The Time magazine cover was compelling. People were standing on a white cover in the form of letters spelling “JOBS” The headline continued, “Where They Are And How to Find Them.”
The Fortune redesign caught my eye. Managing Editor Andy Serwer explained the magazine would continue to produce in-depth articles, but it was adding more news their readers could use. “How to manage their careers – including ways to think more entrepreneurially – in and outside of large companies.” Much of this news will now appear in two new sections in Fortune called Careers and Venture.
As the nation tentatively feels its way out of recession, the media increasingly are trying to cover the story, from the macro-perspective of national trends to the micro-consumer news. Information on how companies can “think more entrepreneurially” is becoming increasingly valuable, along with the articles on how small businesses can compete globally without adding staff, and how those who lost their jobs can transition into a new career.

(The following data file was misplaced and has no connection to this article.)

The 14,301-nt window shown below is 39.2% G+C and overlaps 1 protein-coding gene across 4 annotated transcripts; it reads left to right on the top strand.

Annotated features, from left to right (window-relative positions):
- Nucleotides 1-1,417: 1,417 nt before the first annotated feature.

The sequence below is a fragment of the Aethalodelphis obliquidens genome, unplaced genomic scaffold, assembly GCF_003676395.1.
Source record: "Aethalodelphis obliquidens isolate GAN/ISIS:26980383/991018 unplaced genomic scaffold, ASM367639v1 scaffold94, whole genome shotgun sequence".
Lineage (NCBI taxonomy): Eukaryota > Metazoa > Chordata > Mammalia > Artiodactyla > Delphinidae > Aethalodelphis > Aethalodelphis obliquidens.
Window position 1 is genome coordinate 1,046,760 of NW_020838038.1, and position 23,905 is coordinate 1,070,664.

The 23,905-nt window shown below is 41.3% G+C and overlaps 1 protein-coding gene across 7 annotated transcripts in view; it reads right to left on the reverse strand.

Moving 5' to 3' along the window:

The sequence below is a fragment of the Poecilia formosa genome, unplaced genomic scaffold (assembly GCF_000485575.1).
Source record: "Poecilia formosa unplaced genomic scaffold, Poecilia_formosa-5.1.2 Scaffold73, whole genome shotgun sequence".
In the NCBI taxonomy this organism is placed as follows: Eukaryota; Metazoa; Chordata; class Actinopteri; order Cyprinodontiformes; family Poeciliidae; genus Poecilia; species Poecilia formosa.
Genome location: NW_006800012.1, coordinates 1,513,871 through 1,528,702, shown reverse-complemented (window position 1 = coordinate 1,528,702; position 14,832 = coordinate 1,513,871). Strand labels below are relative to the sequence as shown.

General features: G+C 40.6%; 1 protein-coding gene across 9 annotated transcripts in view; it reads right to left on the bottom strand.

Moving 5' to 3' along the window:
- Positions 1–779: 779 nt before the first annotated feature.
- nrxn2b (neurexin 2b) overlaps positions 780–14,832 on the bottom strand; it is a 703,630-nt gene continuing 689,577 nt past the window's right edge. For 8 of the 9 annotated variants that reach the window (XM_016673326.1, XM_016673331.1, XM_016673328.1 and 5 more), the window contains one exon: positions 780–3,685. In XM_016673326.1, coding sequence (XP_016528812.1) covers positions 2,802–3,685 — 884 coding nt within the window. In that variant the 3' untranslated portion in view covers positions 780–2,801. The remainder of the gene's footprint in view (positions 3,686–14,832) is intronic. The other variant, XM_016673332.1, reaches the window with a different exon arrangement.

There is a great deal of media attention being paid to these topics. Along with Time and Fortune, monitor the Wall Street Journal’s small business coverage. Reporter Sarah Needleman recently moved to the team, after a stint covering career issues.
Bloomberg BusinessWeek’s small business channel is filled with news entrepreneurs can use, as is Inc magazine. CNNMoney.com has a small business channel, including a section page called “Innovation Nation.”
Forbes magazine prides itself on its coverage of entrepreneurs and small business. It’s Boost Your Business contest is highly regarded.
The careers and small business coverage used to be relegated to the back of the media bus, but no more. An increasing portion of the nation is involved in career change and entrepreneurial activity, including big businesses adopting the best practices of entrepreneurial innovation. The media are noticing, a facilitating the trend with additional information.